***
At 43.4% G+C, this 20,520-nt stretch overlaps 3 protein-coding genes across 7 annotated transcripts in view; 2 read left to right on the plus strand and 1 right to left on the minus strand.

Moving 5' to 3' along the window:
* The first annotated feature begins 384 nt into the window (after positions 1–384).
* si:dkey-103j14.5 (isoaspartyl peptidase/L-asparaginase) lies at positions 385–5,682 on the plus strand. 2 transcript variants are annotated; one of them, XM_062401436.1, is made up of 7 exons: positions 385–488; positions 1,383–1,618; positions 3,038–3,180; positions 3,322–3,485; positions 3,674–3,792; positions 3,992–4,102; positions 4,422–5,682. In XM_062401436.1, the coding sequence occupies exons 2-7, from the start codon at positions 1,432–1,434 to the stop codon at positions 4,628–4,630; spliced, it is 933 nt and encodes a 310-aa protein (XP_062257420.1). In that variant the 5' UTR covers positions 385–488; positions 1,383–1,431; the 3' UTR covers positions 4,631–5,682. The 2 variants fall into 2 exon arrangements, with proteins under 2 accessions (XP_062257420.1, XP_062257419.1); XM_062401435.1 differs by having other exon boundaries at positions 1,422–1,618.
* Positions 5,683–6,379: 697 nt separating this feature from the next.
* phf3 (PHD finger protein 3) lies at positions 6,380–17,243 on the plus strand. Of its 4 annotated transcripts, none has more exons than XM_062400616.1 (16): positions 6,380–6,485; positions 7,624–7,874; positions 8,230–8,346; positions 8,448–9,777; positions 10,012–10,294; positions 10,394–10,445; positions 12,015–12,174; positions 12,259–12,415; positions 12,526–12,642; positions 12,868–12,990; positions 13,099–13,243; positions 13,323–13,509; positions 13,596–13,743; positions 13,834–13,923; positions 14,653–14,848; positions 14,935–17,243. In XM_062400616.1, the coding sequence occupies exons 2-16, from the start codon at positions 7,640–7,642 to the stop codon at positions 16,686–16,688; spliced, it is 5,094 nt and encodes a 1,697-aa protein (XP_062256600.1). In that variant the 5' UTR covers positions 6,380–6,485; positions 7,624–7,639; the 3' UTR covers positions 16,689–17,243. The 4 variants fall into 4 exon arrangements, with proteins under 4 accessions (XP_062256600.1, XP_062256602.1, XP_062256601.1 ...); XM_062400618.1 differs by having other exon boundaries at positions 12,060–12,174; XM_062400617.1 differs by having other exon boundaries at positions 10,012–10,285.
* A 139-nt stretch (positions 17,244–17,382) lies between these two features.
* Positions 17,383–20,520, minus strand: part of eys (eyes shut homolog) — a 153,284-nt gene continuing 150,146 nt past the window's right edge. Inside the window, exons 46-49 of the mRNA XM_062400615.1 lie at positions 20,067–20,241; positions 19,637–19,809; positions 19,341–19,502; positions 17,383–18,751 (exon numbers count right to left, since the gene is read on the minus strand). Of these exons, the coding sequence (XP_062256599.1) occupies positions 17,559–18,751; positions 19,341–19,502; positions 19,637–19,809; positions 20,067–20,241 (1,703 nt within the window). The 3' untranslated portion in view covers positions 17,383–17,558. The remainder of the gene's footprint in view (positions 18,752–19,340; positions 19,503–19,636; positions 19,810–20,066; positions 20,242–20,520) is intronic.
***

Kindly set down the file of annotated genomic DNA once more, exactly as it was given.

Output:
At 43.4% G+C, this 20,520-nt stretch overlaps 3 protein-coding genes across 7 annotated transcripts in view; 2 read left to right on the plus strand and 1 right to left on the minus strand.

Moving 5' to 3' along the window:
* The first annotated feature begins 384 nt into the window (after positions 1–384).
* si:dkey-103j14.5 (isoaspartyl peptidase/L-asparaginase) lies at positions 385–5,682 on the plus strand. 2 transcript variants are annotated; one of them, XM_062401436.1, is made up of 7 exons: positions 385–488; positions 1,383–1,618; positions 3,038–3,180; positions 3,322–3,485; positions 3,674–3,792; positions 3,992–4,102; positions 4,422–5,682. In XM_062401436.1, the coding sequence occupies exons 2-7, from the start codon at positions 1,432–1,434 to the stop codon at positions 4,628–4,630; spliced, it is 933 nt and encodes a 310-aa protein (XP_062257420.1). In that variant the 5' UTR covers positions 385–488; positions 1,383–1,431; the 3' UTR covers positions 4,631–5,682. The 2 variants fall into 2 exon arrangements, with proteins under 2 accessions (XP_062257420.1, XP_062257419.1); XM_062401435.1 differs by having other exon boundaries at positions 1,422–1,618.
* Positions 5,683–6,379: 697 nt separating this feature from the next.
* phf3 (PHD finger protein 3) lies at positions 6,380–17,243 on the plus strand. Of its 4 annotated transcripts, none has more exons than XM_062400616.1 (16): positions 6,380–6,485; positions 7,624–7,874; positions 8,230–8,346; positions 8,448–9,777; positions 10,012–10,294; positions 10,394–10,445; positions 12,015–12,174; positions 12,259–12,415; positions 12,526–12,642; positions 12,868–12,990; positions 13,099–13,243; positions 13,323–13,509; positions 13,596–13,743; positions 13,834–13,923; positions 14,653–14,848; positions 14,935–17,243. In XM_062400616.1, the coding sequence occupies exons 2-16, from the start codon at positions 7,640–7,642 to the stop codon at positions 16,686–16,688; spliced, it is 5,094 nt and encodes a 1,697-aa protein (XP_062256600.1). In that variant the 5' UTR covers positions 6,380–6,485; positions 7,624–7,639; the 3' UTR covers positions 16,689–17,243. The 4 variants fall into 4 exon arrangements, with proteins under 4 accessions (XP_062256600.1, XP_062256602.1, XP_062256601.1 ...); XM_062400618.1 differs by having other exon boundaries at positions 12,060–12,174; XM_062400617.1 differs by having other exon boundaries at positions 10,012–10,285.
* A 139-nt stretch (positions 17,244–17,382) lies between these two features.
* Positions 17,383–20,520, minus strand: part of eys (eyes shut homolog) — a 153,284-nt gene continuing 150,146 nt past the window's right edge. Inside the window, exons 46-49 of the mRNA XM_062400615.1 lie at positions 20,067–20,241; positions 19,637–19,809; positions 19,341–19,502; positions 17,383–18,751 (exon numbers count right to left, since the gene is read on the minus strand). Of these exons, the coding sequence (XP_062256599.1) occupies positions 17,559–18,751; positions 19,341–19,502; positions 19,637–19,809; positions 20,067–20,241 (1,703 nt within the window). The 3' untranslated portion in view covers positions 17,383–17,558. The remainder of the gene's footprint in view (positions 18,752–19,340; positions 19,503–19,636; positions 19,810–20,066; positions 20,242–20,520) is intronic.